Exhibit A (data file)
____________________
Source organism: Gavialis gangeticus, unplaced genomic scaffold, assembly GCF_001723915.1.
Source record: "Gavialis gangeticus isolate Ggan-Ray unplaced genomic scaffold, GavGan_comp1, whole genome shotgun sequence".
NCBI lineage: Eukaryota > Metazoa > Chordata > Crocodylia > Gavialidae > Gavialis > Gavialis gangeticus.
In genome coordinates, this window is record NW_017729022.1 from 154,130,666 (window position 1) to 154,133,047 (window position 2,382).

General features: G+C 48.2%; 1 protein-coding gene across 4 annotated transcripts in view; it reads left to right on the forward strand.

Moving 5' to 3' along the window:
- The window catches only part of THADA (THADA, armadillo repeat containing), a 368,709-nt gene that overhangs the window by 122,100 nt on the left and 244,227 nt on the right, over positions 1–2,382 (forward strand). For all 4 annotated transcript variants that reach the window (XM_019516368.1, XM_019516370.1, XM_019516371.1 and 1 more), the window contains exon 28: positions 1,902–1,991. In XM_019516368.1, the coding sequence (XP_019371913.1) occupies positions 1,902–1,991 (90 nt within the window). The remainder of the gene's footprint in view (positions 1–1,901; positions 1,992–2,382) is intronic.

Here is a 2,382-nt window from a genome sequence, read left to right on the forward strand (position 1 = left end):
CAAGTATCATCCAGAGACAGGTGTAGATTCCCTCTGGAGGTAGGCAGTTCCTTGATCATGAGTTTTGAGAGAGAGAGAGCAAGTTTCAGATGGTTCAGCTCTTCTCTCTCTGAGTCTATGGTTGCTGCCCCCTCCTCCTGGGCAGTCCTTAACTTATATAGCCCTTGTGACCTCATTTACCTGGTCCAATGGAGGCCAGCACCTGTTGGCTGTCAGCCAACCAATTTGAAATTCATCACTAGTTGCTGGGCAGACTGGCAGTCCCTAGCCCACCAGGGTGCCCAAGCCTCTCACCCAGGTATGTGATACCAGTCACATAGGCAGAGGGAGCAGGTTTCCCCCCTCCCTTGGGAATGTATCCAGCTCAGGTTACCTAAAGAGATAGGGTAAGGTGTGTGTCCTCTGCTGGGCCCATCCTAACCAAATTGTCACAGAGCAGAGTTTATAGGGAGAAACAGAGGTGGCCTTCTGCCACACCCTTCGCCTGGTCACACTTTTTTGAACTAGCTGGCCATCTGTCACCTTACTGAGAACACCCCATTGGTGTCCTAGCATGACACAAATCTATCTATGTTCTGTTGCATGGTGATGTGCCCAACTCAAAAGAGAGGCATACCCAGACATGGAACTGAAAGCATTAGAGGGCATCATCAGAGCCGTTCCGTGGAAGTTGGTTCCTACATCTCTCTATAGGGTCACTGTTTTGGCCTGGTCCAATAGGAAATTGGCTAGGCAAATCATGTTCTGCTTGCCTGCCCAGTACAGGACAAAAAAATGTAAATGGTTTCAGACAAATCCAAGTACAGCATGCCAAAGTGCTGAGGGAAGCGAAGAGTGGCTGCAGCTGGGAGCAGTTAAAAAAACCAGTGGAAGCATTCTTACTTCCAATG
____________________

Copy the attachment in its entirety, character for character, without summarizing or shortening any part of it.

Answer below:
Source organism: Gavialis gangeticus, unplaced genomic scaffold, assembly GCF_001723915.1.
Source record: "Gavialis gangeticus isolate Ggan-Ray unplaced genomic scaffold, GavGan_comp1, whole genome shotgun sequence".
NCBI lineage: Eukaryota > Metazoa > Chordata > Crocodylia > Gavialidae > Gavialis > Gavialis gangeticus.
In genome coordinates, this window is record NW_017729022.1 from 154,130,666 (window position 1) to 154,133,047 (window position 2,382).

General features: G+C 48.2%; 1 protein-coding gene across 4 annotated transcripts in view; it reads left to right on the forward strand.

Moving 5' to 3' along the window:
- The window catches only part of THADA (THADA, armadillo repeat containing), a 368,709-nt gene that overhangs the window by 122,100 nt on the left and 244,227 nt on the right, over positions 1–2,382 (forward strand). For all 4 annotated transcript variants that reach the window (XM_019516368.1, XM_019516370.1, XM_019516371.1 and 1 more), the window contains exon 28: positions 1,902–1,991. In XM_019516368.1, the coding sequence (XP_019371913.1) occupies positions 1,902–1,991 (90 nt within the window). The remainder of the gene's footprint in view (positions 1–1,901; positions 1,992–2,382) is intronic.

Here is a 2,382-nt window from a genome sequence, read left to right on the forward strand (position 1 = left end):
CAAGTATCATCCAGAGACAGGTGTAGATTCCCTCTGGAGGTAGGCAGTTCCTTGATCATGAGTTTTGAGAGAGAGAGAGCAAGTTTCAGATGGTTCAGCTCTTCTCTCTCTGAGTCTATGGTTGCTGCCCCCTCCTCCTGGGCAGTCCTTAACTTATATAGCCCTTGTGACCTCATTTACCTGGTCCAATGGAGGCCAGCACCTGTTGGCTGTCAGCCAACCAATTTGAAATTCATCACTAGTTGCTGGGCAGACTGGCAGTCCCTAGCCCACCAGGGTGCCCAAGCCTCTCACCCAGGTATGTGATACCAGTCACATAGGCAGAGGGAGCAGGTTTCCCCCCTCCCTTGGGAATGTATCCAGCTCAGGTTACCTAAAGAGATAGGGTAAGGTGTGTGTCCTCTGCTGGGCCCATCCTAACCAAATTGTCACAGAGCAGAGTTTATAGGGAGAAACAGAGGTGGCCTTCTGCCACACCCTTCGCCTGGTCACACTTTTTTGAACTAGCTGGCCATCTGTCACCTTACTGAGAACACCCCATTGGTGTCCTAGCATGACACAAATCTATCTATGTTCTGTTGCATGGTGATGTGCCCAACTCAAAAGAGAGGCATACCCAGACATGGAACTGAAAGCATTAGAGGGCATCATCAGAGCCGTTCCGTGGAAGTTGGTTCCTACATCTCTCTATAGGGTCACTGTTTTGGCCTGGTCCAATAGGAAATTGGCTAGGCAAATCATGTTCTGCTTGCCTGCCCAGTACAGGACAAAAAAATGTAAATGGTTTCAGACAAATCCAAGTACAGCATGCCAAAGTGCTGAGGGAAGCGAAGAGTGGCTGCAGCTGGGAGCAGTTAAAAAAACCAGTGGAAGCATTCTTACTTCCAATG